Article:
Manage episode 261823811 series 2644917
Welcome to another episode of The Words Matter Podcast. In this episode, I spoke with Matthew Low.
Matthew is a Consultant Physiotherapist in the south of England, and is a Visiting Associate at the Orthopaedic Research Institute at Bournemouth University.
He qualified from the University of Southampton and completed his Masters degree in Neuromusculoskeletal Physiotherapy at the University of Brighton, and is a member of the Musculoskeletal Association of Chartered Physiotherapists (MACP).
Matthew has lectured and examined for pre- and post-registration students at a number of Universities in the South of England, and has lectured on subjects such as motor control, spinal manipulation and clinical reasoning skills (see here for his CPD courses).
He has an interest and has published in areas of person-centred care, motor control, the theory of causation within the healthcare setting, philosophy, reflective practice and critical thinking skills. He also runs his own excellent blog with his reflections, thoughts and analysis of musculoskeletal physiotherapy, as well as being heavily involved with the brilliant CauseHealth project.
In this episode we touch on many different subjects relevant to contemporary clinical practice. Matthew has a brilliant grasp of a broad range of important, complex and sometimes challenging areas- and we attempt to tackle some pretty big topics, all of which really require a dedicated podcast each to fully unpack.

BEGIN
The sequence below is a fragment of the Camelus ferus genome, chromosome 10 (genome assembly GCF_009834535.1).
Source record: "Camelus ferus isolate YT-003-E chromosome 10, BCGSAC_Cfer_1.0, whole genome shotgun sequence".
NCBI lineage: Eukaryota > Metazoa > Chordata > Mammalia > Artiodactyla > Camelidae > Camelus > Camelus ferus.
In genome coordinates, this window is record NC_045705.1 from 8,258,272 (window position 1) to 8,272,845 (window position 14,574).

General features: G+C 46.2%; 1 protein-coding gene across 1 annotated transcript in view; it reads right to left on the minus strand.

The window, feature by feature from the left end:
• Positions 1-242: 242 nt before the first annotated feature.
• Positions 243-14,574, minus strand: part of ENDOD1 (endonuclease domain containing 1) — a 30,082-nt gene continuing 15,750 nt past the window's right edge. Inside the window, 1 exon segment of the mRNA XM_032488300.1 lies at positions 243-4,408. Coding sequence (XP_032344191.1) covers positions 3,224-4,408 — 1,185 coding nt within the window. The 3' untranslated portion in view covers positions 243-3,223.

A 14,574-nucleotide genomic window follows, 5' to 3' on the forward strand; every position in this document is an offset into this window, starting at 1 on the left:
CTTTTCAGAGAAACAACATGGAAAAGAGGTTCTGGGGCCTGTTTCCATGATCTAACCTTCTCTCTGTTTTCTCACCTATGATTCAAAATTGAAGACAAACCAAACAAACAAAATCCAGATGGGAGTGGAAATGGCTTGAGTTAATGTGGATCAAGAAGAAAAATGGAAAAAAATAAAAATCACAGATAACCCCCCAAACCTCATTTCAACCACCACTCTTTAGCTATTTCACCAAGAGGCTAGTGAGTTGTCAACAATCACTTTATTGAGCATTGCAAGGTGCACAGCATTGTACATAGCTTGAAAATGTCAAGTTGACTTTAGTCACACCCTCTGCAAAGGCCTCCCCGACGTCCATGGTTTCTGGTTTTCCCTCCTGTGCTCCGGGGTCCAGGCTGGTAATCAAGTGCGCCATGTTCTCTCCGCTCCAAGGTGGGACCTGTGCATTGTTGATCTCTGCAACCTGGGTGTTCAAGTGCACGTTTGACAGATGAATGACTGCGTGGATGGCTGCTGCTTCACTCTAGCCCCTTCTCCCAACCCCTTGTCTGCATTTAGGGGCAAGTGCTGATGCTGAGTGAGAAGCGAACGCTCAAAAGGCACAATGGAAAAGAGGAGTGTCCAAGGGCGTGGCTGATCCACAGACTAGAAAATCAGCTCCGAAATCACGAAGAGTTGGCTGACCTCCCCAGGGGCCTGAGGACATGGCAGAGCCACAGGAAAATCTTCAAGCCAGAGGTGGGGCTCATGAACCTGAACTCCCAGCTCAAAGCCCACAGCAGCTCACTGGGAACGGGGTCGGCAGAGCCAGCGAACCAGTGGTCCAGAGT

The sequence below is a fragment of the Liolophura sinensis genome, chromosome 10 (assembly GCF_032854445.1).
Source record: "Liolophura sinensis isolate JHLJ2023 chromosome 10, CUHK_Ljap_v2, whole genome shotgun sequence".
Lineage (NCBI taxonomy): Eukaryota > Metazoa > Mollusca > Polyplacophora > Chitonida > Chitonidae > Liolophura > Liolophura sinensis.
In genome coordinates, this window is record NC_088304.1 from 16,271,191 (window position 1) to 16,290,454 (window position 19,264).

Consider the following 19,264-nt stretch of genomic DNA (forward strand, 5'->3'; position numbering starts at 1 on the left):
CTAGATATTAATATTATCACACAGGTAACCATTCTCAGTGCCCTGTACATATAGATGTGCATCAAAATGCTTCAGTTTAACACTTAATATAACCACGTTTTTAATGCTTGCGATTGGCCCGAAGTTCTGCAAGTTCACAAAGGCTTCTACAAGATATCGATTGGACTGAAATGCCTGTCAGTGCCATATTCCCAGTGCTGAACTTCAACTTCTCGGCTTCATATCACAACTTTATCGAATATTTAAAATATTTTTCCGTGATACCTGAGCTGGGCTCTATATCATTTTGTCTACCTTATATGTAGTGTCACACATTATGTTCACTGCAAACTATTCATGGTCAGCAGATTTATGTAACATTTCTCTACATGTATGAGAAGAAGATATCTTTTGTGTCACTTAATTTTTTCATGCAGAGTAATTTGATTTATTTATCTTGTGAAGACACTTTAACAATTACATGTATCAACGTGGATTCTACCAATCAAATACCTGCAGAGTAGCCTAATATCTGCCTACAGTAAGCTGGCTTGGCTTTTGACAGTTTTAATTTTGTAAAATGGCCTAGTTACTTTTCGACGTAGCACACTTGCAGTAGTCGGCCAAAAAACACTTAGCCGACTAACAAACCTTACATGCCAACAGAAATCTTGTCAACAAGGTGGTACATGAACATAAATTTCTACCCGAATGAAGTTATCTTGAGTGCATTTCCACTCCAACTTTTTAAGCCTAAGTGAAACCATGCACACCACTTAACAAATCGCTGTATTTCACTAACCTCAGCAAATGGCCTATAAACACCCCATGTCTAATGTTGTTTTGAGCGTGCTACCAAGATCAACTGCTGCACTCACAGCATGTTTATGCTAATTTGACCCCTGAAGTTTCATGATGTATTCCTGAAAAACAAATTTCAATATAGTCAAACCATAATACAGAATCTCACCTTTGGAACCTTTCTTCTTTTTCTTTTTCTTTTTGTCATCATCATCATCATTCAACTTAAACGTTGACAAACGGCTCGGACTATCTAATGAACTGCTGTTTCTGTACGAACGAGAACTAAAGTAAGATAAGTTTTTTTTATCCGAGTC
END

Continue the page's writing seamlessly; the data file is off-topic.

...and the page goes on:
So this episode could be titled the knowledge sink given we threw everything into it! Matthew will most certainly be back, so please let me know what topics you’d like us to talk more about.
We talk about the nature of knowledge which we use as clinicians, the assumptions of dominant knowledge structures and how these related to past and current conceptions of evidence-based practice.
We dip into the challenge of applying evidence to our our practice and locating the individual patient in the the ocean of research evidence.
We discuss on the role of clinical expertise and subjective judgement in evidence-based decision making.
This episode will valuable to clinicians who are contemplating the complexity of their clinical practice as well as those that like a sprinkling of philosophy on their clinical work.
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